Rethink what you thought you knew.
In my limited leisure time that’s not devoted towards catering to Red the Cow Pony’s every whim and desire, I enjoy outdoor recreation — backpack camping is one of my favorite if slightly masochistic weekend activities. Few things are more enjoyable to me than packing everything I need to survive for a few days onto my back and vanishing without a trace into the forest.
I recall my first backpacking adventure with an ancient yet rugged pack: the frame itself fit my torso and shoulders well, but the straps were a little less sophisticated. They just lay flat right over my shoulders which complicated the process of lugging the load up and down hills, preventing me from using my body to its advantage to get me down the trail.
I was reminded of this early dabble in backpacking when I first tried the Total Saddle Fit Shoulder Relief Cinch with my Red the Cow Pony. After a winter of experimenting with different saddles to find the best fit for his obnoxiously short back — he is, quite literally, a cow pony — I had found a good match in a short-skirted barrel saddle that finally didn’t ride out over his hips or sit over his shoulders and prevent him from working to the best of his ability.
Or so I thought, anyway. The Total Saddle Fit Shoulder Relief Cinch soon showed me the error of my ways.
The average western cinch — whether it’s a conventional straight cinch of leather, neoprene or rope, or one of the newer anatomical cinches with small cutouts and a touch of shaping to go around the horse’s elbow — is basically a belt. Its job it to keep the saddle in place so you can ride off down the trail and most likely never really think about it again save for perhaps a cinch check after the first mile.
The issue is that this “belt” and the saddle don’t necessarily work in concert with each other: the horse has a natural girth groove, also called the heart girth, where the cinch should ideally lie. For some horses, the saddle might fit just fine, clear of the horse’s shoulders with the cinch attached straight down to the heart girth and back up the other side. For many horses, however, placing the cinch in the heart girth and keeping the saddle off of his shoulders are mutually exclusive.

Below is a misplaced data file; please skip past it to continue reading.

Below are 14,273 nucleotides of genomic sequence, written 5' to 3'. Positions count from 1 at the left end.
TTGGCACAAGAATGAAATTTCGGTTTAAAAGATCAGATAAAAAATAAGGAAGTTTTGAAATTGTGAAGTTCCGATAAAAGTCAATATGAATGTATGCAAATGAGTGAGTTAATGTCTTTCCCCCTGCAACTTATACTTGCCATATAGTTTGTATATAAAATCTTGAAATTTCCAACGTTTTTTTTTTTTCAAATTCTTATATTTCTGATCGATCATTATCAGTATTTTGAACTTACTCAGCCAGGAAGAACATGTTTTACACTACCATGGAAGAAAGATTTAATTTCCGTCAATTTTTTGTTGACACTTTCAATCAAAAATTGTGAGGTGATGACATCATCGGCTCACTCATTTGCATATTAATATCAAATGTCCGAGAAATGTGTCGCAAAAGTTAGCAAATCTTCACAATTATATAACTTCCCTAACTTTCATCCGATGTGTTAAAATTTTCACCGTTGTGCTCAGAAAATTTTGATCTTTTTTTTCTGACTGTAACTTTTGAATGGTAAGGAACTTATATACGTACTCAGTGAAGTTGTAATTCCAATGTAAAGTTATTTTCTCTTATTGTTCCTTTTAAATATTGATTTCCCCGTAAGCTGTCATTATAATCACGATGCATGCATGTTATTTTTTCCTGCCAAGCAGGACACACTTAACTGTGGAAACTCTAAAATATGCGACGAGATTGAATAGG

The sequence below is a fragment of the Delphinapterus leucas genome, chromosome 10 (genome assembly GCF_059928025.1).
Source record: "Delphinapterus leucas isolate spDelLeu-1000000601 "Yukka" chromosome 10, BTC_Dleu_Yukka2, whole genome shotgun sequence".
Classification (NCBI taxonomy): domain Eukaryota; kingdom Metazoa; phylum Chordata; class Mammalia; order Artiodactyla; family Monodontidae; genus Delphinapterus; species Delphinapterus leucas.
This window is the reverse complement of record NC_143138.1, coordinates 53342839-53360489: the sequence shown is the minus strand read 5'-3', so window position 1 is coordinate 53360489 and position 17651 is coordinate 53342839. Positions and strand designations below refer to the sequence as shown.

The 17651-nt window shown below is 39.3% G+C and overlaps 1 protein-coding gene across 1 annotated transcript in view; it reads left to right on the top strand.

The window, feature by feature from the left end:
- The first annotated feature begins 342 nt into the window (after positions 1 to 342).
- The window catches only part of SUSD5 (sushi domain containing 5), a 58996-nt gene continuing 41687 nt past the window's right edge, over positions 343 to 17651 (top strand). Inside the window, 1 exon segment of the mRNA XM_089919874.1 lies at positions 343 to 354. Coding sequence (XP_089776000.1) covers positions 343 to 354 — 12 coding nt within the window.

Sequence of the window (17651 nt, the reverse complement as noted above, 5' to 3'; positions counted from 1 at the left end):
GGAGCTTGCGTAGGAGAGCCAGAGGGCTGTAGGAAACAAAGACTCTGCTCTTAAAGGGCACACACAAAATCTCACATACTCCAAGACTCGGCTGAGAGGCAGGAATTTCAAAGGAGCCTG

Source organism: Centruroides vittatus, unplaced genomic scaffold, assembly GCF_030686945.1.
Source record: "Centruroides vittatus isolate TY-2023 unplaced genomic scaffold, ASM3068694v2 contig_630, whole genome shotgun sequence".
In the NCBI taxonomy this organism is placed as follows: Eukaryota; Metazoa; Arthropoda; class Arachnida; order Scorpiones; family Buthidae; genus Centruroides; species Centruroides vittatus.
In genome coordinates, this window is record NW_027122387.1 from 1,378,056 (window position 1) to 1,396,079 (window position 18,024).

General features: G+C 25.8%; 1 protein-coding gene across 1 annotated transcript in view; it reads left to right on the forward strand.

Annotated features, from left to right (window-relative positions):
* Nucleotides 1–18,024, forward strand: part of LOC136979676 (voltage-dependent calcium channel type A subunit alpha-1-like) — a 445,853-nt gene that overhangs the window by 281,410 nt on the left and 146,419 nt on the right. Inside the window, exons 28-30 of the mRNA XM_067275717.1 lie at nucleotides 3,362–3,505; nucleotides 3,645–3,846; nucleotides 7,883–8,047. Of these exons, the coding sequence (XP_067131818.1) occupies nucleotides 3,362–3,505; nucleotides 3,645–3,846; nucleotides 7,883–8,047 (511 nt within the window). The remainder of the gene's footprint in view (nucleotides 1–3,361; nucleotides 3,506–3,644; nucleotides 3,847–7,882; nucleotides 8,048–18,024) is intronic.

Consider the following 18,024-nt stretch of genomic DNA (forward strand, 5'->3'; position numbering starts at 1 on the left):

As an example, take a peek at our saddle and girth fit with our previous fuzzy cinch — this is a generic cinch off the rack at a tack shop.
See how the short latigo is angled forward, rather than hanging straight down? Over the course of the ride, where do you think the saddle is going to go? If you guessed slightly forward and right onto Red’s shoulders, you’d be correct. If I moved the saddle forward to prevent the latigos from pulling the saddle forward, it would be sitting right on Red’s shoulders in the first place. (Remember that backpack I told you about?)
The Shoulder Relief Cinch, on the other hand, is designed to keep the angle of latigos correct, effectively preventing the saddle from interfering with the natural action of the horse’s shoulder. The center of the cinch still lies over the girth groove, but the deep offset in the shape of the cinch actually keeps the latigos from pulling the whole saddle forward over the course of the ride. The swept-back shape also frees up elbow room, giving the horse a more comfortable fit. Here’s Red’s saddle, placed in the same location for good shoulder fit, with the Shoulder Relief Cinch:
I was already impressed and I hadn’t even left the barn yet — but when I swung a leg over Red and headed out to the trail, I was floored. As much as I don’t honestly expect you to believe this as you’re reading, he truly felt like a different horse — his stride was open and his walk flowed over the ground. To borrow a literary phrase, he moved as though a great weight had been lifted off of his shoulders (technically, I suppose it had).
To quantify this experience, Red was able to keep up with his stablemate, estimated to be a Walking horse cross with a fluid, long stride. He typically far outpaces my little cow pony at the walk, but on this day (and every day since) Red has been able to easily keep up as we stroll the pastures and trails. At faster gaits, he’s more naturally elevated in his front end and has more than once showed me that he’s quite willing to move forward and faster at a moment’s notice.
As one last visual indicator of how this girth works, take a look at this side-by-side comparison of Red’s old fleece cinch and the Shoulder Relief Cinch. Note the wear pattern in the fleece cinch — you can see where he’s been trying to tell me for months that he needs more room for his elbows!
Red and I ride purely for recreation with the occasional cattle-moving job, but I can imagine how this cinch would positively affect performance horses, including reiners, competitive cow horses and barrel racers. Given the price point of $139.95, it’s well worth the investment, no matter what western discipline you ride. The Shoulder Relief Cinch comes standard with a neoprene cover, but white or black fleece covers are also available for additional order.
To learn more about the Total Saddle Fit Shoulder Relief Cinch, please visit TotalSaddleFit.com!
Dressage riders, check out Morgane Schmidt Gabriel’s review of the Total Saddle Fit Shoulder Relief Dressage Girth! Jumper and all-purpose models are also available on TotalSaddleFit.com.